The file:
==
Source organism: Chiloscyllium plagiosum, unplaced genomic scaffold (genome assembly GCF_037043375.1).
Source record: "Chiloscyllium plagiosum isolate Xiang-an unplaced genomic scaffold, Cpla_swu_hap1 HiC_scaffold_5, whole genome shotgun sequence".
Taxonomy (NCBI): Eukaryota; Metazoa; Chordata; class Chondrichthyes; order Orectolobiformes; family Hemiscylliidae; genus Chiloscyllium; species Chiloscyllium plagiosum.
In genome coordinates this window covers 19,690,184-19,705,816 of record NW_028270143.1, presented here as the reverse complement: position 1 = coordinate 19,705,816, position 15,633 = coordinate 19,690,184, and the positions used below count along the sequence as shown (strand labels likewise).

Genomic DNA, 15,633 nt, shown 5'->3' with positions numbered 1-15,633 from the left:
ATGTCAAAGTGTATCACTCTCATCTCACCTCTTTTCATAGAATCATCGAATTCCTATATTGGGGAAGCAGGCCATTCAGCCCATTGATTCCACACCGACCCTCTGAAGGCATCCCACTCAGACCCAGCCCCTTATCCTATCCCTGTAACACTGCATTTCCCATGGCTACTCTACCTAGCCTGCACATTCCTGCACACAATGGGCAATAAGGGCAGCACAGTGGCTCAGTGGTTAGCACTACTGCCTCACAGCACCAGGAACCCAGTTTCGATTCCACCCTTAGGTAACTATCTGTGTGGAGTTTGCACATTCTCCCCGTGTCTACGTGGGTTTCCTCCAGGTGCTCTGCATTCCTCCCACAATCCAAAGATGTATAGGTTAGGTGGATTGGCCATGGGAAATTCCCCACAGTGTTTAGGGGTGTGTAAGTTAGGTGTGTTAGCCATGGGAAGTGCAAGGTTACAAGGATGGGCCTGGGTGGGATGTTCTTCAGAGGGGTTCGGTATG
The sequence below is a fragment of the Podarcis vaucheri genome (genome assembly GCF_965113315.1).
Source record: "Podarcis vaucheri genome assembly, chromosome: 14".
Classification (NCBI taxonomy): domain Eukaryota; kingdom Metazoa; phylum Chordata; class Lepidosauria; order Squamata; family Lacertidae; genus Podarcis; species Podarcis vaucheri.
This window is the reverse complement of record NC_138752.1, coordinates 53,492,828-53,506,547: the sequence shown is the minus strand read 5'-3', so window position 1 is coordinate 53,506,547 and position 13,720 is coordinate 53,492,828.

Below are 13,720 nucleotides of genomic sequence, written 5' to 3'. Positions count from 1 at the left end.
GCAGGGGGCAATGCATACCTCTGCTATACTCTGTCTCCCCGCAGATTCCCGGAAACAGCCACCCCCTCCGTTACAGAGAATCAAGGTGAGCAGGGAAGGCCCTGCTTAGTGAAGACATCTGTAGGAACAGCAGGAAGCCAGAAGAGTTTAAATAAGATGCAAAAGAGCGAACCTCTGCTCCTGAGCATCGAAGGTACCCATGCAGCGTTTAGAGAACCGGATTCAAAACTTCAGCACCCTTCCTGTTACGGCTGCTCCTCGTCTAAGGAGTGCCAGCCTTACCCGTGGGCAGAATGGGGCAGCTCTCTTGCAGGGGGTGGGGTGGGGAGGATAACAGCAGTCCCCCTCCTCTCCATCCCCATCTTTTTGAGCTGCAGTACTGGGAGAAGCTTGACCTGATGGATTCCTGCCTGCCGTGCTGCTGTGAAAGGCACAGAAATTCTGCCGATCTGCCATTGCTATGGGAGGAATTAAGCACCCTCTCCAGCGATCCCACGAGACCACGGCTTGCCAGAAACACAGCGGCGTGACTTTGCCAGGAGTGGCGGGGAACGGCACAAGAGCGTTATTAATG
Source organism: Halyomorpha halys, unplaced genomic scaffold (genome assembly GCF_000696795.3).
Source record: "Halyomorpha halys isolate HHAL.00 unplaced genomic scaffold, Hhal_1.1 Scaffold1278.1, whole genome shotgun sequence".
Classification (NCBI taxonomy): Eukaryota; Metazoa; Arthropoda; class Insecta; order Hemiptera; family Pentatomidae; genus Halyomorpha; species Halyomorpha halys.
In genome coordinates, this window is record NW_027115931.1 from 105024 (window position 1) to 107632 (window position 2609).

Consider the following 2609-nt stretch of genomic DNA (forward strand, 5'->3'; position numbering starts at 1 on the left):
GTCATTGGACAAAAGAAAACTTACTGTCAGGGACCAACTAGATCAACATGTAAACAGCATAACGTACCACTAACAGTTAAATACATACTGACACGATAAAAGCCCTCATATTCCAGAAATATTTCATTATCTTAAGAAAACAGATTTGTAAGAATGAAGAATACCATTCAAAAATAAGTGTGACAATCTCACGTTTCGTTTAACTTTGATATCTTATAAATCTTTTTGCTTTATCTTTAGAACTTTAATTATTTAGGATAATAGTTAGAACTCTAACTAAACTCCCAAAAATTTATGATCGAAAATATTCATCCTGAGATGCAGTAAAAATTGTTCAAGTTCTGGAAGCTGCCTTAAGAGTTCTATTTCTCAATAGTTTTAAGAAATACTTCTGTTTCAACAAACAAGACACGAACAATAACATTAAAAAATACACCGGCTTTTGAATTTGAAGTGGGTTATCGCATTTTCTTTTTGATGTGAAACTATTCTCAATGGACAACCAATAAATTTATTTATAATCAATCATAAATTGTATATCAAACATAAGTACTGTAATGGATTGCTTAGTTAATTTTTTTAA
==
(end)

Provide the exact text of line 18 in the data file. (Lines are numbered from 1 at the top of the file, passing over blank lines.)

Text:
GTCATTGGACAAAAGAAAACTTACTGTCAGGGACCAACTAGATCAACATGTAAACAGCATAACGTACCACTAACAGTTAAATACATACTGACACGATAAAAGCCCTCATATTCCAGAAATATTTCATTATCTTAAGAAAACAGATTTGTAAGAATGAAGAATACCATTCAAAAATAAGTGTGACAATCTCACGTTTCGTTTAACTTTGATATCTTATAAATCTTTTTGCTTTATCTTTAGAACTTTAATTATTTAGGATAATAGTTAGAACTCTAACTAAACTCCCAAAAATTTATGATCGAAAATATTCATCCTGAGATGCAGTAAAAATTGTTCAAGTTCTGGAAGCTGCCTTAAGAGTTCTATTTCTCAATAGTTTTAAGAAATACTTCTGTTTCAACAAACAAGACACGAACAATAACATTAAAAAATACACCGGCTTTTGAATTTGAAGTGGGTTATCGCATTTTCTTTTTGATGTGAAACTATTCTCAATGGACAACCAATAAATTTATTTATAATCAATCATAAATTGTATATCAAACATAAGTACTGTAATGGATTGCTTAGTTAATTTTTTTAA